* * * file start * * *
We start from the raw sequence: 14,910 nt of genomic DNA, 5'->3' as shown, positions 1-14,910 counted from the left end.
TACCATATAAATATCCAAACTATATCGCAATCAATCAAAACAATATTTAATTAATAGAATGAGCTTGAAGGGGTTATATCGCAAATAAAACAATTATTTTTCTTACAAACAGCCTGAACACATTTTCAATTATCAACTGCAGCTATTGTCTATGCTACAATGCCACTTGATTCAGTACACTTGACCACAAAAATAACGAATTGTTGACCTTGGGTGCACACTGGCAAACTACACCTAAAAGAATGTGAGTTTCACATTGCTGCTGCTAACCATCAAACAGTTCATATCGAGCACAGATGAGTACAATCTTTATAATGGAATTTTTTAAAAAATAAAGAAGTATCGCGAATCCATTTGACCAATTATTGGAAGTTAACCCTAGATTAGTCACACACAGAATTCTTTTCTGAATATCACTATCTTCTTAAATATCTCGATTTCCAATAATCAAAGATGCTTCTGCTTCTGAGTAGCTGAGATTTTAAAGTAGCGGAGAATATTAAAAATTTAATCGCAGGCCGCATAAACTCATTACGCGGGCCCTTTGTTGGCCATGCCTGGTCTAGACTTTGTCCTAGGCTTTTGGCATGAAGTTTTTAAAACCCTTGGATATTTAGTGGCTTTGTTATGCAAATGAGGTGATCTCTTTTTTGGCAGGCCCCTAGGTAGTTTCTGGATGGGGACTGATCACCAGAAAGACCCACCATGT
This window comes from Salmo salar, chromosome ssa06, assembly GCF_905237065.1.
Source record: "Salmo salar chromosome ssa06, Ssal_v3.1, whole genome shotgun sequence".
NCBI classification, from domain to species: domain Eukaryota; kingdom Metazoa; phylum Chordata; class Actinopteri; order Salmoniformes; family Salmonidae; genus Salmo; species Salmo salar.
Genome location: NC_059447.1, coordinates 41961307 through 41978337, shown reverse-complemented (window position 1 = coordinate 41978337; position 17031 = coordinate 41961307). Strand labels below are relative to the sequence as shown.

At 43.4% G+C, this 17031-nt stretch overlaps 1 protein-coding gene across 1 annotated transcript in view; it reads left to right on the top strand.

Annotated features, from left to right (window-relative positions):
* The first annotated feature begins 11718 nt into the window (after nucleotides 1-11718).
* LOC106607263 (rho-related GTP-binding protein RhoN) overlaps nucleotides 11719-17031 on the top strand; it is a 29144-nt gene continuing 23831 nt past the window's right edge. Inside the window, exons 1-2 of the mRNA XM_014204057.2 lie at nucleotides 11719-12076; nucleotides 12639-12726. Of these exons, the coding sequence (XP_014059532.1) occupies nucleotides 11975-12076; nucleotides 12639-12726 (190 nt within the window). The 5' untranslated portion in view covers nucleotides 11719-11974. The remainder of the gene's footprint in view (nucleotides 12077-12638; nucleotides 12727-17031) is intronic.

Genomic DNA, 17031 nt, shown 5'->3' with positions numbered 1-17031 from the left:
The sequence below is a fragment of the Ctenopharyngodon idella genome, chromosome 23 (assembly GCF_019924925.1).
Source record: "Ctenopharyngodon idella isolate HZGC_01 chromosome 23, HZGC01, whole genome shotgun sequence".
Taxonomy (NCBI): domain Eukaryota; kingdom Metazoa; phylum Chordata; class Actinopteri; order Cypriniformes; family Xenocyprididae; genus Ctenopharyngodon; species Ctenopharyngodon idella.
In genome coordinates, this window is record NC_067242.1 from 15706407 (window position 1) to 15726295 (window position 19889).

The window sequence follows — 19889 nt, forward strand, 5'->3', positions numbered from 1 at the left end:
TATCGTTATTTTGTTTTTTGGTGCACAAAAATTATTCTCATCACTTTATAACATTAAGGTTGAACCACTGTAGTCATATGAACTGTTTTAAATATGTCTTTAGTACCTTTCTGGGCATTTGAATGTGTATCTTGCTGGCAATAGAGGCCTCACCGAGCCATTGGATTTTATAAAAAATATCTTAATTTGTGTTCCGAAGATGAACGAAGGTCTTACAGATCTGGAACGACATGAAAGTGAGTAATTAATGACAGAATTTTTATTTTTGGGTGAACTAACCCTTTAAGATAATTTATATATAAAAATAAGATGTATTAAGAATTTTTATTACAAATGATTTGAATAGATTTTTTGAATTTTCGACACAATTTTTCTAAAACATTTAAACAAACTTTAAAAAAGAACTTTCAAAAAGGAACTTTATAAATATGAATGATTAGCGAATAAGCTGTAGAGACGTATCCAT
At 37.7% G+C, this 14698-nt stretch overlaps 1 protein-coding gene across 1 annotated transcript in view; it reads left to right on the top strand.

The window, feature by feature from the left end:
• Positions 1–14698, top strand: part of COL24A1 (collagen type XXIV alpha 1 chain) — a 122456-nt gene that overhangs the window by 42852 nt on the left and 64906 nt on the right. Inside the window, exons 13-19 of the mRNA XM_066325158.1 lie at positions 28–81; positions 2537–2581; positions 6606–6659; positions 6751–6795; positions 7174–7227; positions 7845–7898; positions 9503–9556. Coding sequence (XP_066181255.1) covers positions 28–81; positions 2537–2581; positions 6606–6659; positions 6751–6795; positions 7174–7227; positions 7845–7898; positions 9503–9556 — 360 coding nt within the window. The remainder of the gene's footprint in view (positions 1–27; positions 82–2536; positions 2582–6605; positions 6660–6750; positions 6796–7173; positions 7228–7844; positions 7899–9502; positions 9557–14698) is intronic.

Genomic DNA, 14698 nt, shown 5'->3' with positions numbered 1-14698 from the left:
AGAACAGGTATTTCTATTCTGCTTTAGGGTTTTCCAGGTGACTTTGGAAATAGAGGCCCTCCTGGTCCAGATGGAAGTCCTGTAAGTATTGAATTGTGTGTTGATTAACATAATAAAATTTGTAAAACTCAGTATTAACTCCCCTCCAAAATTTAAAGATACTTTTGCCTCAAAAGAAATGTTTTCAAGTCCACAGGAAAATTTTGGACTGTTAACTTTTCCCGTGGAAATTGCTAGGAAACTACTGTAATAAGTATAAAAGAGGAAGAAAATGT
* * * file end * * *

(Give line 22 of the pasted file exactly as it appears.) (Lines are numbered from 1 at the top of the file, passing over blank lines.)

AGAACAGGTATTTCTATTCTGCTTTAGGGTTTTCCAGGTGACTTTGGAAATAGAGGCCCTCCTGGTCCAGATGGAAGTCCTGTAAGTATTGAATTGTGTGTTGATTAACATAATAAAATTTGTAAAACTCAGTATTAACTCCCCTCCAAAATTTAAAGATACTTTTGCCTCAAAAGAAATGTTTTCAAGTCCACAGGAAAATTTTGGACTGTTAACTTTTCCCGTGGAAATTGCTAGGAAACTACTGTAATAAGTATAAAAGAGGAAGAAAATGT